"I shall take you to the general," he said, "not because you demand it, but because I think it well to do so. It is likely that he will want to examine you, and I believe that in his presence you will tell all you know. But it is not yet 4 o'clock in the morning, and I cannot awaken him now. You will stay here until after daylight."

"Very well," said Ned, trying to be calm as possible. "As you have bound me I cannot walk, but if you'll put me on a blanket there by the fire I'll sleep until you want me."

"We won't deny you that comfort," replied Urrea grimly.

When Ned was stretched on his blanket he was fairly easy so far as the body was concerned. They had bound him securely, but not painfully. His agony of mind, though, was great. Nevertheless he fell asleep, and slept in a restless way for three or four hours, until Urrea awoke him, and told him they were going to Santa Anna.

It was a clear, crisp dawn and Ned saw the town, the river, and the Alamo. There, only a short distance away, stood the dark fortress, from which he had slipped but a few hours before with such high hopes. He even saw the figures of the sentinels, moving slowly on the church walls, and his heart grew heavy within him. He wished now that he was back with the defenders. Even if he should escape it would be too late. At Urrea's orders he was unbound.

"There is no danger of your escaping now," said the young Mexican. "Several of my men are excellent marksmen, and they will fire at the first step you take in flight. And even should they miss, what chance do you think you have here?"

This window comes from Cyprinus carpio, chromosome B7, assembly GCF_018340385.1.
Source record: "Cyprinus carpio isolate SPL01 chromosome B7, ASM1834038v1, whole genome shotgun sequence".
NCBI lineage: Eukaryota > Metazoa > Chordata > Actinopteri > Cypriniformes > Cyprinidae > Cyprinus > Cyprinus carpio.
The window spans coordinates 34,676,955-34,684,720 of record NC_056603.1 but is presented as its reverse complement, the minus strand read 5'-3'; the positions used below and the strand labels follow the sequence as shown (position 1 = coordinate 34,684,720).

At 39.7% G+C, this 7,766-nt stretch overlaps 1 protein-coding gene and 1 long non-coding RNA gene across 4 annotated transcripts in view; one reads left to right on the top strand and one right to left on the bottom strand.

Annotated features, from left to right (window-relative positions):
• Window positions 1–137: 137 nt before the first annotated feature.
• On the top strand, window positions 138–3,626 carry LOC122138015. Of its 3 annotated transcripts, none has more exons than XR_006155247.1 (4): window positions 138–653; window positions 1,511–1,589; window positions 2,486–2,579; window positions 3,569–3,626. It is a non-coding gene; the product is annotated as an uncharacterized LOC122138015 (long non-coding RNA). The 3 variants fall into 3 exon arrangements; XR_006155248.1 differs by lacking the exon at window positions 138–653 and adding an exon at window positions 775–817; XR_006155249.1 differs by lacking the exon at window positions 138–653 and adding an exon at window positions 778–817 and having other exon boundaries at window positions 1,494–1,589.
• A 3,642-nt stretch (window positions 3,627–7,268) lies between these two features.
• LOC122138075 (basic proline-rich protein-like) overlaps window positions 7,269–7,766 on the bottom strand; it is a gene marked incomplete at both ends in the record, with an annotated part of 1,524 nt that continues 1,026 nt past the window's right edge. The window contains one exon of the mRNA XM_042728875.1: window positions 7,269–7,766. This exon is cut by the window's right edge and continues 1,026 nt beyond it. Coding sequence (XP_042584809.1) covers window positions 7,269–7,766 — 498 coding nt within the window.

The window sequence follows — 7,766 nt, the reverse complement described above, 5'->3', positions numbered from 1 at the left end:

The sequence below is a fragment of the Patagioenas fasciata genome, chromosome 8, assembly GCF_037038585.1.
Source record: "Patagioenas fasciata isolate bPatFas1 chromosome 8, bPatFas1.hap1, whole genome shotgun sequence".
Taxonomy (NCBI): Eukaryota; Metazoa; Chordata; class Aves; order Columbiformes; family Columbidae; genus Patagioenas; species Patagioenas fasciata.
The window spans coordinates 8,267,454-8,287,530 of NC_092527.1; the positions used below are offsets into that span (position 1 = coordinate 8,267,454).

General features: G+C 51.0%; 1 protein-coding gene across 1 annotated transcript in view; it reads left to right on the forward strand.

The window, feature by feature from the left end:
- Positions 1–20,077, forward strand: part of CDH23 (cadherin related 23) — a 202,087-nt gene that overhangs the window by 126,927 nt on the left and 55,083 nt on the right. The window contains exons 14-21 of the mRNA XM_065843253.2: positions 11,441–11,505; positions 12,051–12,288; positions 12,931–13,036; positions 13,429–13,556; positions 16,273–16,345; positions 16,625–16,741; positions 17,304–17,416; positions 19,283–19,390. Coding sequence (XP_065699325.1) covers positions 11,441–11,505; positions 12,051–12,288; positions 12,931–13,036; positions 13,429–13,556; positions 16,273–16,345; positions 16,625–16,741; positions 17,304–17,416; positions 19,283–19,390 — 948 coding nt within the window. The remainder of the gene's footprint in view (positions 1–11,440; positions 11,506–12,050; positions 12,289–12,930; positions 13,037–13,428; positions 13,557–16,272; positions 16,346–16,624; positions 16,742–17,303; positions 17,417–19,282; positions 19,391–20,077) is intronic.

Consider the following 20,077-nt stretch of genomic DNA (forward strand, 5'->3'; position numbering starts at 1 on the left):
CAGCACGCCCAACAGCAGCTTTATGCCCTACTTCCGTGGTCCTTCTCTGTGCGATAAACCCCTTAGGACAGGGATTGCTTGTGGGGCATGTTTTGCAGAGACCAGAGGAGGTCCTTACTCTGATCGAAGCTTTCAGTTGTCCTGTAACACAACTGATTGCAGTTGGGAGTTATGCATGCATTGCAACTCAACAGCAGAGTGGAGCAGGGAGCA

He swept his right hand in a circle, and, in the clear morning air, Ned saw batteries and troops everywhere. He knew that the circle of steel about the Alamo was complete. Perhaps he would have failed in his errand even had he got by. It would require an unusually strong force to cut through an army as large as that of Santa Anna, and he did not know where Roylston could have found it. He started, as a sudden suspicion smote him. He remembered Crockett's hurried manner, and his lack of explanation. But he put it aside. It could not be true.

"I see that you look at the Alamo," said Urrea ironically. "Well, the rebel flag is still there, but it will not remain much longer. The trap is about ready to shut down."

Ned's color rose.

"It may be so," he said, "but for every Texan who falls the price will be five Mexicans."

"But they will fall, nevertheless," said Urrea. "Here is food for you. Eat, and I will take you to the general."